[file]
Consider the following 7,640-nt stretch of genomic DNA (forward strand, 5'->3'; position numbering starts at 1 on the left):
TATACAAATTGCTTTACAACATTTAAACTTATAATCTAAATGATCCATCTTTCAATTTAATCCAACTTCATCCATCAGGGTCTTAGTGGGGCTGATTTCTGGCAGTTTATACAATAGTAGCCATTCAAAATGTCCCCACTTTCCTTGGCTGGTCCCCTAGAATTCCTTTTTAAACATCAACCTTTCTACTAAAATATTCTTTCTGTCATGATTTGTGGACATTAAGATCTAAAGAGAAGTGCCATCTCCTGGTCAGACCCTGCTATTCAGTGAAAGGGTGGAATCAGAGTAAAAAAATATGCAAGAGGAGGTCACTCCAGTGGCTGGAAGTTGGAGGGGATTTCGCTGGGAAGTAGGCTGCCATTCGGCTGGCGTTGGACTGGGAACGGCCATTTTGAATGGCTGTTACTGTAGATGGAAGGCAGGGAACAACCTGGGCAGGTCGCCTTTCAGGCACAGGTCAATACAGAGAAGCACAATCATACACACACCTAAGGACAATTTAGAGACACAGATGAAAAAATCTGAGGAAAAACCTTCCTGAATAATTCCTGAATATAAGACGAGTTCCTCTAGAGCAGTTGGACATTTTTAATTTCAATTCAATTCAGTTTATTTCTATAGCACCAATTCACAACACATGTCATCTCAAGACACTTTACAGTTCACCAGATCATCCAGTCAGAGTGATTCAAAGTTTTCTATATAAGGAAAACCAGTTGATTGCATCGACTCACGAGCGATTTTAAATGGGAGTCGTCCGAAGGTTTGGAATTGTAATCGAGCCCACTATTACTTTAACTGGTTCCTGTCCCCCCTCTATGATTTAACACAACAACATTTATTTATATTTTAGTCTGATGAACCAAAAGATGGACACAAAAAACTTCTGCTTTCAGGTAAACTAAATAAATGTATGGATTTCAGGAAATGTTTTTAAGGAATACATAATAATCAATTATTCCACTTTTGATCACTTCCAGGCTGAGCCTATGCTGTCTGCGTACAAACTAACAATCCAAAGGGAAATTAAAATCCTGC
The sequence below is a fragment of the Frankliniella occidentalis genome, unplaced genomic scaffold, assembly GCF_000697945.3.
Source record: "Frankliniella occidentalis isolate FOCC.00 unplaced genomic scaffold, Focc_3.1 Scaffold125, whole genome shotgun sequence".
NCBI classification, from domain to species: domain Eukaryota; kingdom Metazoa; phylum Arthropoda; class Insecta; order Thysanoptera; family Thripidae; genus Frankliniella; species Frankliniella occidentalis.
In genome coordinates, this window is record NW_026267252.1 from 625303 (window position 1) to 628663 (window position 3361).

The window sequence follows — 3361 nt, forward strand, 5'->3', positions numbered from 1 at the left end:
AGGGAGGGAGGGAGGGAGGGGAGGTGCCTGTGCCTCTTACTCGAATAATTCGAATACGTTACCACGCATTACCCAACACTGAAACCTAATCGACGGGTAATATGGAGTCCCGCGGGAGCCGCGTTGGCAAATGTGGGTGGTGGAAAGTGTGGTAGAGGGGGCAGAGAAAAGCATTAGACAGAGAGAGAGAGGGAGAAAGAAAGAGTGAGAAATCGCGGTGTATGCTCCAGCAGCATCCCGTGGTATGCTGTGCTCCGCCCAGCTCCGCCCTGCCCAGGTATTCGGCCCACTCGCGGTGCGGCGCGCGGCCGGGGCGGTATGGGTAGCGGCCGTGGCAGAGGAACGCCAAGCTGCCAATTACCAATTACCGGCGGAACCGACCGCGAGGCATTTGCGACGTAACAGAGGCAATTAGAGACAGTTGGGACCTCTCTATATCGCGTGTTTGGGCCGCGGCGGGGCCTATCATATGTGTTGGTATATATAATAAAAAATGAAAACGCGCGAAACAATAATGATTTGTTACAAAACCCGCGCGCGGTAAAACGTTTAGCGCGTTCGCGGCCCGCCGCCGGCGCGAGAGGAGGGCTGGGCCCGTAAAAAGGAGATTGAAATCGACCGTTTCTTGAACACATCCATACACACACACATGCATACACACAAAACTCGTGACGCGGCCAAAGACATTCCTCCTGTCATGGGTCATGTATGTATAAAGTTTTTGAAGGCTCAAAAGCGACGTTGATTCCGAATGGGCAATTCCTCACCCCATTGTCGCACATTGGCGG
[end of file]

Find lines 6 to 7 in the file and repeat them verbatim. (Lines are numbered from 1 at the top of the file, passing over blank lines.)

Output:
In genome coordinates, this window is record NW_026267252.1 from 625303 (window position 1) to 628663 (window position 3361).

The window sequence follows — 3361 nt, forward strand, 5'->3', positions numbered from 1 at the left end: